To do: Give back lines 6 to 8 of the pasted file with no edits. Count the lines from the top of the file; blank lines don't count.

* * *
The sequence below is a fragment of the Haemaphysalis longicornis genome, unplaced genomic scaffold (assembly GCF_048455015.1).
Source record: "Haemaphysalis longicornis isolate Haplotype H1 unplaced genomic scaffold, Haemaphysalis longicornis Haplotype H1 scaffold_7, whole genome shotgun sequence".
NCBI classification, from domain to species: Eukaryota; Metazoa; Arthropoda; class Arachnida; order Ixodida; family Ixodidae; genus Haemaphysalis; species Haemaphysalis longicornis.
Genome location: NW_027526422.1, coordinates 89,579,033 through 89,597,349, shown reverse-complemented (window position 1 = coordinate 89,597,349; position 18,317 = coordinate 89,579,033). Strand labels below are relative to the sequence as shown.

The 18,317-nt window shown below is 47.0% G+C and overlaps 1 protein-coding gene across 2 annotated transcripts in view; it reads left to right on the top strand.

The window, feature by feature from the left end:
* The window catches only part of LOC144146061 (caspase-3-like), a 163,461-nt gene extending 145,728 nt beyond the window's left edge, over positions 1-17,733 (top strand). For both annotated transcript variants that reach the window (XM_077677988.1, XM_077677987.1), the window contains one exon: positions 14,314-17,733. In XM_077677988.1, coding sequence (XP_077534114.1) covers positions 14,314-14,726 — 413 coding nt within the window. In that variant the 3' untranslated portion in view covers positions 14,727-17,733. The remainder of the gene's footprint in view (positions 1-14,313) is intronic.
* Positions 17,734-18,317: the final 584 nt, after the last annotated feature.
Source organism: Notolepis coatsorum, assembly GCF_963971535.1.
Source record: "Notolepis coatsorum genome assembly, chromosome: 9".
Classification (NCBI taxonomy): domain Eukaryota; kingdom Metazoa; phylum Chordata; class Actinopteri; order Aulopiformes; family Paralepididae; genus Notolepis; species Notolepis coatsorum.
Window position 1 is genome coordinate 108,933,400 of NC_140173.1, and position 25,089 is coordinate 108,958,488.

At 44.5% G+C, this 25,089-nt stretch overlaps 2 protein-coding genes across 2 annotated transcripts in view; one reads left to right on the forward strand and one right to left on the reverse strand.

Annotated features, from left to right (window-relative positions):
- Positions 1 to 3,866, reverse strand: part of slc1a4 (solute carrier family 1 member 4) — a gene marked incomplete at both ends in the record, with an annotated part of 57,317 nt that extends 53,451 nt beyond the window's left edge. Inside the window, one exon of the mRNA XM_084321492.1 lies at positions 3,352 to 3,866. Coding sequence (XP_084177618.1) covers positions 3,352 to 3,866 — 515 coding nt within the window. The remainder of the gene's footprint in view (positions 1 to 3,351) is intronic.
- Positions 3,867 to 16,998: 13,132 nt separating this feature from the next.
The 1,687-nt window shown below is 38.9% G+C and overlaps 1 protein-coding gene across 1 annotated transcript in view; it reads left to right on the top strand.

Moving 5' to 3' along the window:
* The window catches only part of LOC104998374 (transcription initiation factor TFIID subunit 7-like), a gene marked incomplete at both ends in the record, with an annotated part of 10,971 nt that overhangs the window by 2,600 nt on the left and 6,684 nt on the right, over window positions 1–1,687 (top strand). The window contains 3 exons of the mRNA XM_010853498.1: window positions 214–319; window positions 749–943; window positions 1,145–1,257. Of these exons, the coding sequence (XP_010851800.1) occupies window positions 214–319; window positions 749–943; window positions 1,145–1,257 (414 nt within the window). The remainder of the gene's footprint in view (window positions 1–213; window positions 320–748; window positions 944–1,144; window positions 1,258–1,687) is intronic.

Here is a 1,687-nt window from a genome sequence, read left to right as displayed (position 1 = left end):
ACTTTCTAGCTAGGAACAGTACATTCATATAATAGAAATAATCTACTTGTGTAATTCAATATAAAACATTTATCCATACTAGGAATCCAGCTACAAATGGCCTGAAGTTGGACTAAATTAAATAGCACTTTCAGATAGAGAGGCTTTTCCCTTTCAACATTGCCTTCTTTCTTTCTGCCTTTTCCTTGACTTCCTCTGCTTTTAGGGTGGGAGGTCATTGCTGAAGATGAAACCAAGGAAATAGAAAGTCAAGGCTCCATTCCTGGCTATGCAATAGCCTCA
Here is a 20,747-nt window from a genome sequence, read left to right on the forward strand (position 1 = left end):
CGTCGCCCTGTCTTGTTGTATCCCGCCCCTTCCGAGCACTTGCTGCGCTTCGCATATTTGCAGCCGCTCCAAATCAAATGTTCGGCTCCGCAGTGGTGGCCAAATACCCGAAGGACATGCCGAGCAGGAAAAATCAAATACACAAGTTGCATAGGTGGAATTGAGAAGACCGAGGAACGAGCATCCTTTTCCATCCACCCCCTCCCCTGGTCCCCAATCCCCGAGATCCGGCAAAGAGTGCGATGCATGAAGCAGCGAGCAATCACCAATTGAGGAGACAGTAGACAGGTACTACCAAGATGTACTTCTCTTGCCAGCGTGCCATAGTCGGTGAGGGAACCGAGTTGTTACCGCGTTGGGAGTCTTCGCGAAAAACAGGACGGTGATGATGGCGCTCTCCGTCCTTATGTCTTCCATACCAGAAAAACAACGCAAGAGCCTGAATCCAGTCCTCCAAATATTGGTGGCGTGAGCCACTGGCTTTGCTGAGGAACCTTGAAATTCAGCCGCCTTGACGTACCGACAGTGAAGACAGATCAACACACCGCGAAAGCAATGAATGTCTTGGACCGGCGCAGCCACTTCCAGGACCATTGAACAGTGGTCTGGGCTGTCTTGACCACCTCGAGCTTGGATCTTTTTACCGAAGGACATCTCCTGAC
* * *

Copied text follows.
The window, feature by feature from the left end:
* The window catches only part of LOC144146061 (caspase-3-like), a 163,461-nt gene extending 145,728 nt beyond the window's left edge, over positions 1-17,733 (top strand). For both annotated transcript variants that reach the window (XM_077677988.1, XM_077677987.1), the window contains one exon: positions 14,314-17,733. In XM_077677988.1, coding sequence (XP_077534114.1) covers positions 14,314-14,726 — 413 coding nt within the window. In that variant the 3' untranslated portion in view covers positions 14,727-17,733. The remainder of the gene's footprint in view (positions 1-14,313) is intronic.
* Positions 17,734-18,317: the final 584 nt, after the last annotated feature.